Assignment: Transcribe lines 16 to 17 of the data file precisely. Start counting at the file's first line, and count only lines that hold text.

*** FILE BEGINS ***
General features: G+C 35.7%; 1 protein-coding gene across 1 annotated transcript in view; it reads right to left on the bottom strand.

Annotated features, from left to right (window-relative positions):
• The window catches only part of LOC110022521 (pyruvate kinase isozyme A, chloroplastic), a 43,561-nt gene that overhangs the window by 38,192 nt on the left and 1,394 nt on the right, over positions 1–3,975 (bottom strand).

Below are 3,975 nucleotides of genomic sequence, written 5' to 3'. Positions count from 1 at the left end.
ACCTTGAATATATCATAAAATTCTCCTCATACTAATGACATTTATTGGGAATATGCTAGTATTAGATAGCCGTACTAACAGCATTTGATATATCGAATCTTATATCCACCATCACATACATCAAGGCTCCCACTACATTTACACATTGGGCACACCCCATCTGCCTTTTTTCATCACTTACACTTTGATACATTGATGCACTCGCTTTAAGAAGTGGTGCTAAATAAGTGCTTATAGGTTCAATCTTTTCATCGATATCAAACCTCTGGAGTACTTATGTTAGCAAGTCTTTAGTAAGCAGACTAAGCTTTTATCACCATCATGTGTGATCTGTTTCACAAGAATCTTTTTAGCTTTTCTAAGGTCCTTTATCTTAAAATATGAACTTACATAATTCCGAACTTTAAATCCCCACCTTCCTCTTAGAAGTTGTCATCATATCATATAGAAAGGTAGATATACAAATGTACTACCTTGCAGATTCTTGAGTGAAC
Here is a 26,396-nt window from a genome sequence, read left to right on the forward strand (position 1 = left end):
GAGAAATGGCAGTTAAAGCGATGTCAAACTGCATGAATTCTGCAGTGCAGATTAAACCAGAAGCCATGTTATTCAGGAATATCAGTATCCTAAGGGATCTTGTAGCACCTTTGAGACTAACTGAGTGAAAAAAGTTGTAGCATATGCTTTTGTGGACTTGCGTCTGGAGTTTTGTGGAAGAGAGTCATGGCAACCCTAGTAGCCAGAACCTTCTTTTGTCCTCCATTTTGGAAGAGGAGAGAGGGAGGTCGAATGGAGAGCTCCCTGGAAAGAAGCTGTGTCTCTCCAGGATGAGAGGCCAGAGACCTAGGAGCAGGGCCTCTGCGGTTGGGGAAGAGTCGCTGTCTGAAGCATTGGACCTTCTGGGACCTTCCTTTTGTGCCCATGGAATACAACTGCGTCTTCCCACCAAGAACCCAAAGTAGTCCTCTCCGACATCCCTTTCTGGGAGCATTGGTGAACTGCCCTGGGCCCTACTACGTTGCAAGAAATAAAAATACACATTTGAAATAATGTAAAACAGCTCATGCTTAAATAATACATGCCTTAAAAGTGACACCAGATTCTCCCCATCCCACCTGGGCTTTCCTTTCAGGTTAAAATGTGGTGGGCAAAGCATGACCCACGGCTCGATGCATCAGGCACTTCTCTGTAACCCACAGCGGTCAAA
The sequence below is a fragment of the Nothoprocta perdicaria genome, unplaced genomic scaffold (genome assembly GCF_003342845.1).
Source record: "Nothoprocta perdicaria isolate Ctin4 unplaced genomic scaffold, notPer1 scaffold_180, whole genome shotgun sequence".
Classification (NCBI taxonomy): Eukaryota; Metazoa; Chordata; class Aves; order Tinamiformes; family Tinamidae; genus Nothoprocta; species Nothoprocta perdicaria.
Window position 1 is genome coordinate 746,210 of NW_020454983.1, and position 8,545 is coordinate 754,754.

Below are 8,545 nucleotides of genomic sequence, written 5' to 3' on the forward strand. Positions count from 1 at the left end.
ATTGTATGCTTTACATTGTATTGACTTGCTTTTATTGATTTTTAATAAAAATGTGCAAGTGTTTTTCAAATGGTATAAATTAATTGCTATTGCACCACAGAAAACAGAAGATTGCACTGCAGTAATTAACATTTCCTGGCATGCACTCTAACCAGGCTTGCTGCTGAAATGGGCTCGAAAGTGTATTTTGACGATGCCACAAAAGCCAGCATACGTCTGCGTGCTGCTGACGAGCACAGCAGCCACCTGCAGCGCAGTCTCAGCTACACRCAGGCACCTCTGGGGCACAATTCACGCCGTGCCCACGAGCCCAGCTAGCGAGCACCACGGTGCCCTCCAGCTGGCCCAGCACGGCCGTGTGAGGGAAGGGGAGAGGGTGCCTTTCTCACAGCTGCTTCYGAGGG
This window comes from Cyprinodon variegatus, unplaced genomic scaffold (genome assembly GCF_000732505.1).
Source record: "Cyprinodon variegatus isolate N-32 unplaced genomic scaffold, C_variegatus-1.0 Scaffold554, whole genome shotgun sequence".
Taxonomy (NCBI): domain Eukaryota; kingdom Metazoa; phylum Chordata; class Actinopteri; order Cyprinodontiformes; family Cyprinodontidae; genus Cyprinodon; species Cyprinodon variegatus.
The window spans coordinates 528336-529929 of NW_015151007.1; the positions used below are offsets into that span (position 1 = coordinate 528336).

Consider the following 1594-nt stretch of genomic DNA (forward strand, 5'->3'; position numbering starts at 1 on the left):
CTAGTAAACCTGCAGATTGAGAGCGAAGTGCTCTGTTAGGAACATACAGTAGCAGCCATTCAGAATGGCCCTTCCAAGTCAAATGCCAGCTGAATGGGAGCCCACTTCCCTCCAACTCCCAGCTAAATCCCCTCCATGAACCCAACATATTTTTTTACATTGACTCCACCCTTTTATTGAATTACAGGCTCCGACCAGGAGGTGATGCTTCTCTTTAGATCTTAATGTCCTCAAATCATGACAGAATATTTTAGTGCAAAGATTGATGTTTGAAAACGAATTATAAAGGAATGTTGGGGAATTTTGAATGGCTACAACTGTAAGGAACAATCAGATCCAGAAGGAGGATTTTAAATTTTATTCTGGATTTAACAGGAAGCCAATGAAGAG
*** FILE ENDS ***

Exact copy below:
Taxonomy (NCBI): domain Eukaryota; kingdom Metazoa; phylum Chordata; class Actinopteri; order Cyprinodontiformes; family Cyprinodontidae; genus Cyprinodon; species Cyprinodon variegatus.
The window spans coordinates 528336-529929 of NW_015151007.1; the positions used below are offsets into that span (position 1 = coordinate 528336).